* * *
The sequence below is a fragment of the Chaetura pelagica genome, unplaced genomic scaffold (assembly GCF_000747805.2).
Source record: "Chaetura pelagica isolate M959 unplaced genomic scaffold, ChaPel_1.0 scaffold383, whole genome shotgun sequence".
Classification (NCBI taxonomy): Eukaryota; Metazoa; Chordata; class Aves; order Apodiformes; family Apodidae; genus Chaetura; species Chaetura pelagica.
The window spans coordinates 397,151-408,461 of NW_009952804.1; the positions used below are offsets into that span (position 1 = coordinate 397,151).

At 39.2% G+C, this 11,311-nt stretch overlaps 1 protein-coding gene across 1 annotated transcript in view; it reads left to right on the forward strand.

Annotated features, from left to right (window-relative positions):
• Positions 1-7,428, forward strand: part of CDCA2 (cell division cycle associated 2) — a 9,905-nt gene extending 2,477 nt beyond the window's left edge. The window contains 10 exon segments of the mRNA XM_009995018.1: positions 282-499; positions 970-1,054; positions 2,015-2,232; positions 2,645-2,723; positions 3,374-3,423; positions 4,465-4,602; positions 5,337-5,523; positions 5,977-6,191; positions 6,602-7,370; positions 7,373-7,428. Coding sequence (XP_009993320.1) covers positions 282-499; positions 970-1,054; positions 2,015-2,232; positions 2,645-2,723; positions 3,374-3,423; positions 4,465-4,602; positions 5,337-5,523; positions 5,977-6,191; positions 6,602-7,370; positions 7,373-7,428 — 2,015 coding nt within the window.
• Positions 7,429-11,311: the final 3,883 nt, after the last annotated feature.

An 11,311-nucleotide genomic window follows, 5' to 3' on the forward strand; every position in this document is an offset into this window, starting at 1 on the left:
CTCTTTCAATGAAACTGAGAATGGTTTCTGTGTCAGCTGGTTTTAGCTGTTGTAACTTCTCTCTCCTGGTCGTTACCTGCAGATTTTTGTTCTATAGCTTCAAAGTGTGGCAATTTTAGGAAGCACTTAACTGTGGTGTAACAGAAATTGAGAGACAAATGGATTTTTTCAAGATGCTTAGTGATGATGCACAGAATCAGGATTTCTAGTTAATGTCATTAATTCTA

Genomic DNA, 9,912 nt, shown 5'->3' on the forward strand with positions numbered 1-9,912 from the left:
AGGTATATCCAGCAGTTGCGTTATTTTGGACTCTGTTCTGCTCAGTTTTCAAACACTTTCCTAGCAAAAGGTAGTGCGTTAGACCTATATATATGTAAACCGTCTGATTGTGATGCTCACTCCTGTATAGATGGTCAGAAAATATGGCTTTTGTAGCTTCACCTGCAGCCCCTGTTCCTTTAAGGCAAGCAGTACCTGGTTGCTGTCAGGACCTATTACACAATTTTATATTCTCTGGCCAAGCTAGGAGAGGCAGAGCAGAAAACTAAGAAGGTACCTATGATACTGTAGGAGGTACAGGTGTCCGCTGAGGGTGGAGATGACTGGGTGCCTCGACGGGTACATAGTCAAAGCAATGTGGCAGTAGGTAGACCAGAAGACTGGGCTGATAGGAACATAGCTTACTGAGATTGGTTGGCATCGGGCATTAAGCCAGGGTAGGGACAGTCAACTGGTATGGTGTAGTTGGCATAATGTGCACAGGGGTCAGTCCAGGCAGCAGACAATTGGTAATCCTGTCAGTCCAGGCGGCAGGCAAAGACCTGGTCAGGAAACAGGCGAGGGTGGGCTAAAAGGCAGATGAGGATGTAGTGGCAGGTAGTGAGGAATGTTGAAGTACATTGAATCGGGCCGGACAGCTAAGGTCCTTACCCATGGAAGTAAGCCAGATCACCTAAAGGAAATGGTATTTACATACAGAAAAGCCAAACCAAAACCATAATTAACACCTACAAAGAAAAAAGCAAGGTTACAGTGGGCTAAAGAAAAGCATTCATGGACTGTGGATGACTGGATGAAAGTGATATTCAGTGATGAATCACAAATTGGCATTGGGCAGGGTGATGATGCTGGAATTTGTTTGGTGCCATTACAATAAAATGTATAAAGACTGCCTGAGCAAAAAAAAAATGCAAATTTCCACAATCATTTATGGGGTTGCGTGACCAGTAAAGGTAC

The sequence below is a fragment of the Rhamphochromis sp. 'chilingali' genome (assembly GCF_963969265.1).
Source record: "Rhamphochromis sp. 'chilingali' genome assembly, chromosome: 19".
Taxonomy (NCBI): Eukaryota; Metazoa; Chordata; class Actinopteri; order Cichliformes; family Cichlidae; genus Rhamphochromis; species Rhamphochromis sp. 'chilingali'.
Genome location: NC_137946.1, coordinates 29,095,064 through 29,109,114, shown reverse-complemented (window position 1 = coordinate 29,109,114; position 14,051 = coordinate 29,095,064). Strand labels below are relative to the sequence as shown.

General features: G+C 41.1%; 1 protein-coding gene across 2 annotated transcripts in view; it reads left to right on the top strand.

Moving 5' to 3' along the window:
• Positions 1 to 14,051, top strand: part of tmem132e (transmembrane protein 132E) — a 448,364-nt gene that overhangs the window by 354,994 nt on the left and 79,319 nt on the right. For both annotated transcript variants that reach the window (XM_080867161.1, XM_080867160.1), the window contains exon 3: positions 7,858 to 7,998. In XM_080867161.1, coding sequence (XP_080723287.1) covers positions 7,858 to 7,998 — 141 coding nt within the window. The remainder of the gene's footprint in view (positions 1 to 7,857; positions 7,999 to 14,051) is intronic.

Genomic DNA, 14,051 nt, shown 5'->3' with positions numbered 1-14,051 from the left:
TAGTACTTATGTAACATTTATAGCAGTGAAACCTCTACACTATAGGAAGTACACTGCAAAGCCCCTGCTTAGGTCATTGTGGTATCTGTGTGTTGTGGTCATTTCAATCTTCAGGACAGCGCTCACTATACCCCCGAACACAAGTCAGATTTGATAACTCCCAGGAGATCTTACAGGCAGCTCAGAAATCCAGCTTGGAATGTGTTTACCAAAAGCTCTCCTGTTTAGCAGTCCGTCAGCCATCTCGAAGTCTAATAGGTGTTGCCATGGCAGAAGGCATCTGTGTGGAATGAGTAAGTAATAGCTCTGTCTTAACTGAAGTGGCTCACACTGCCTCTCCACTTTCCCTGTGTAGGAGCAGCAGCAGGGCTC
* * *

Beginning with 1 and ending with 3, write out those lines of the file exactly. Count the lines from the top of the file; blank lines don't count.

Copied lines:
The sequence below is a fragment of the Chaetura pelagica genome, unplaced genomic scaffold (assembly GCF_000747805.2).
Source record: "Chaetura pelagica isolate M959 unplaced genomic scaffold, ChaPel_1.0 scaffold383, whole genome shotgun sequence".
Classification (NCBI taxonomy): Eukaryota; Metazoa; Chordata; class Aves; order Apodiformes; family Apodidae; genus Chaetura; species Chaetura pelagica.